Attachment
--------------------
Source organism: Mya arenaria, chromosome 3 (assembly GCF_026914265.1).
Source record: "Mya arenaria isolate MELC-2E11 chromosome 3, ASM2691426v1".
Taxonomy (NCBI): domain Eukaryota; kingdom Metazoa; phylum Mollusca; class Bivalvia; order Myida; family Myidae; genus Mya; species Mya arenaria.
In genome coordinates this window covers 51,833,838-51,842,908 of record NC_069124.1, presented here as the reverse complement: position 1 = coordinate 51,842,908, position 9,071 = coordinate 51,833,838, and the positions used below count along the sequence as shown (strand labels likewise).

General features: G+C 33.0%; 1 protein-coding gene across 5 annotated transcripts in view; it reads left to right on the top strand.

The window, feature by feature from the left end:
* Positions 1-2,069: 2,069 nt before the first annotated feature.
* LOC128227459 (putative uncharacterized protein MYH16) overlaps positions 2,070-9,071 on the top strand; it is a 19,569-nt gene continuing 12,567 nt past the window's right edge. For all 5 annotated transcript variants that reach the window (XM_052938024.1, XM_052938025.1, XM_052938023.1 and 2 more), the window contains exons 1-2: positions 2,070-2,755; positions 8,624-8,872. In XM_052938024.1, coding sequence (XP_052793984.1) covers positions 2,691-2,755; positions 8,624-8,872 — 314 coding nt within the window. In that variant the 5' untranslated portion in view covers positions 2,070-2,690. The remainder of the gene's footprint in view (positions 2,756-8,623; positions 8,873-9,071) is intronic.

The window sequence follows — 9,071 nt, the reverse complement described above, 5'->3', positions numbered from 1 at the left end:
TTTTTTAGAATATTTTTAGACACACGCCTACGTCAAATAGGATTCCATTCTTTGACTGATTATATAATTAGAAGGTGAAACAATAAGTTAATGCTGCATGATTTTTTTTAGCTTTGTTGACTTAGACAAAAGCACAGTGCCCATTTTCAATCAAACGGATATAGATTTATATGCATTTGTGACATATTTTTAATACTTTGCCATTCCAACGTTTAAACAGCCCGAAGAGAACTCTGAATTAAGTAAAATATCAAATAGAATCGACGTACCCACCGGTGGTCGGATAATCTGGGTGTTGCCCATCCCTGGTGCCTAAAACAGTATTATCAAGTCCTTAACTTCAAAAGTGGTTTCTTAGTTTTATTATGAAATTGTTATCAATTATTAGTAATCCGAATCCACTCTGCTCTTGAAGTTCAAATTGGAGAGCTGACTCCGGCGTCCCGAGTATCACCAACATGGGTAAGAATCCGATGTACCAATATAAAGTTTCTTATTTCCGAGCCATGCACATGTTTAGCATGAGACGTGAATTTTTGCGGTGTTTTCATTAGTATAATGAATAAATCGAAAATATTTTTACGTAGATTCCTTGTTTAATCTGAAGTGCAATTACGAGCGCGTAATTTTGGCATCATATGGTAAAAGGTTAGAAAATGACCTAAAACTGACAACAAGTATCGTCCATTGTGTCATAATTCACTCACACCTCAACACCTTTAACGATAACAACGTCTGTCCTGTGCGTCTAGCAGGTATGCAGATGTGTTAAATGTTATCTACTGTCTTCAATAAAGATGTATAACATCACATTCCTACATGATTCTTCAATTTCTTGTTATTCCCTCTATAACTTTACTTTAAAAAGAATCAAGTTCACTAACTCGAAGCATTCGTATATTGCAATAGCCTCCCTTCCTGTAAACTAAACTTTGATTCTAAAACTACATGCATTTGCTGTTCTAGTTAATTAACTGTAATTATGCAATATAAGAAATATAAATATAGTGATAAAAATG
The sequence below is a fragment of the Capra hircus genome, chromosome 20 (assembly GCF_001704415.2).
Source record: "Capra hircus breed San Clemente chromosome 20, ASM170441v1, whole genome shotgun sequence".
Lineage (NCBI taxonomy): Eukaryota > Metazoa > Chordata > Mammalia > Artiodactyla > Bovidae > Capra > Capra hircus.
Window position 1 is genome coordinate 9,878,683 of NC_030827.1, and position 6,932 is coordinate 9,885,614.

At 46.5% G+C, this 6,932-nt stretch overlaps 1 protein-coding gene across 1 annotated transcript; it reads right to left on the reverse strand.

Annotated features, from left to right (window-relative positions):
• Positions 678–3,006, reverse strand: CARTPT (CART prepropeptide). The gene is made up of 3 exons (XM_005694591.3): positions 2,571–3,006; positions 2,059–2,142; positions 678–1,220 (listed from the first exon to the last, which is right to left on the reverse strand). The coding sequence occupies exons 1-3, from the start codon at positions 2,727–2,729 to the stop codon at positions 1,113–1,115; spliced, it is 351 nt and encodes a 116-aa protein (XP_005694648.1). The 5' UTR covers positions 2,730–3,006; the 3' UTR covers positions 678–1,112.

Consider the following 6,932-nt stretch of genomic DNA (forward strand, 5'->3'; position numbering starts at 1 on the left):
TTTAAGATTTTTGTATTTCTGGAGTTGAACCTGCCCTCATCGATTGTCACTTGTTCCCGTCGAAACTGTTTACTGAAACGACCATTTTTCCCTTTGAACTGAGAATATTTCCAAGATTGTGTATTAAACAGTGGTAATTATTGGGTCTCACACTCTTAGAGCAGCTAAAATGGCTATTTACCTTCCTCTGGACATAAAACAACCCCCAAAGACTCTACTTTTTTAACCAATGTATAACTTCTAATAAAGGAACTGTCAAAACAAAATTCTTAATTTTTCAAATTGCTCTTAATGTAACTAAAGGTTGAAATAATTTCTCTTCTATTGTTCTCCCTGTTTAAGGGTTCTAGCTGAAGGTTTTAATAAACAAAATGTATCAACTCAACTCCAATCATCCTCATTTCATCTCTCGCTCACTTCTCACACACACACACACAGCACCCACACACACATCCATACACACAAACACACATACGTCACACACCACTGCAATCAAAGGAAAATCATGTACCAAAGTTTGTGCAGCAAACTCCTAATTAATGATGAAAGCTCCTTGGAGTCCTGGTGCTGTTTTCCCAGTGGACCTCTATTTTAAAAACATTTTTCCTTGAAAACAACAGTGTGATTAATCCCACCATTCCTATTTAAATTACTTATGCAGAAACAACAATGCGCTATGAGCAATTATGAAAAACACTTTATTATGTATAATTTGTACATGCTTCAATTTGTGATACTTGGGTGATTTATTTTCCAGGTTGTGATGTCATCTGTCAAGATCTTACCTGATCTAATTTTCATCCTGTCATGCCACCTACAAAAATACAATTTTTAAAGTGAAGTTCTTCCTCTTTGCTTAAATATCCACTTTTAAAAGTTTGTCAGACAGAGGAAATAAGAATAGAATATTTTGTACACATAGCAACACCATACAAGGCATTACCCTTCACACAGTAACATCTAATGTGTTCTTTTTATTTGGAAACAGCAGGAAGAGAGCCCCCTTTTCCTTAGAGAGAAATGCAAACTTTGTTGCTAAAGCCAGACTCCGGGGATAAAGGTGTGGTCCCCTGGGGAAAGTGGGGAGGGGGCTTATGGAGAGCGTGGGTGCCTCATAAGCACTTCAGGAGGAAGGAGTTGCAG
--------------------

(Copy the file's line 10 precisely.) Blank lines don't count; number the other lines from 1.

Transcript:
TTTTTTAGAATATTTTTAGACACACGCCTACGTCAAATAGGATTCCATTCTTTGACTGATTATATAATTAGAAGGTGAAACAATAAGTTAATGCTGCATGATTTTTTTTAGCTTTGTTGACTTAGACAAAAGCACAGTGCCCATTTTCAATCAAACGGATATAGATTTATATGCATTTGTGACATATTTTTAATACTTTGCCATTCCAACGTTTAAACAGCCCGAAGAGAACTCTGAATTAAGTAAAATATCAAATAGAATCGACGTACCCACCGGTGGTCGGATAATCTGGGTGTTGCCCATCCCTGGTGCCTAAAACAGTATTATCAAGTCCTTAACTTCAAAAGTGGTTTCTTAGTTTTATTATGAAATTGTTATCAATTATTAGTAATCCGAATCCACTCTGCTCTTGAAGTTCAAATTGGAGAGCTGACTCCGGCGTCCCGAGTATCACCAACATGGGTAAGAATCCGATGTACCAATATAAAGTTTCTTATTTCCGAGCCATGCACATGTTTAGCATGAGACGTGAATTTTTGCGGTGTTTTCATTAGTATAATGAATAAATCGAAAATATTTTTACGTAGATTCCTTGTTTAATCTGAAGTGCAATTACGAGCGCGTAATTTTGGCATCATATGGTAAAAGGTTAGAAAATGACCTAAAACTGACAACAAGTATCGTCCATTGTGTCATAATTCACTCACACCTCAACACCTTTAACGATAACAACGTCTGTCCTGTGCGTCTAGCAGGTATGCAGATGTGTTAAATGTTATCTACTGTCTTCAATAAAGATGTATAACATCACATTCCTACATGATTCTTCAATTTCTTGTTATTCCCTCTATAACTTTACTTTAAAAAGAATCAAGTTCACTAACTCGAAGCATTCGTATATTGCAATAGCCTCCCTTCCTGTAAACTAAACTTTGATTCTAAAACTACATGCATTTGCTGTTCTAGTTAATTAACTGTAATTATGCAATATAAGAAATATAAATATAGTGATAAAAATG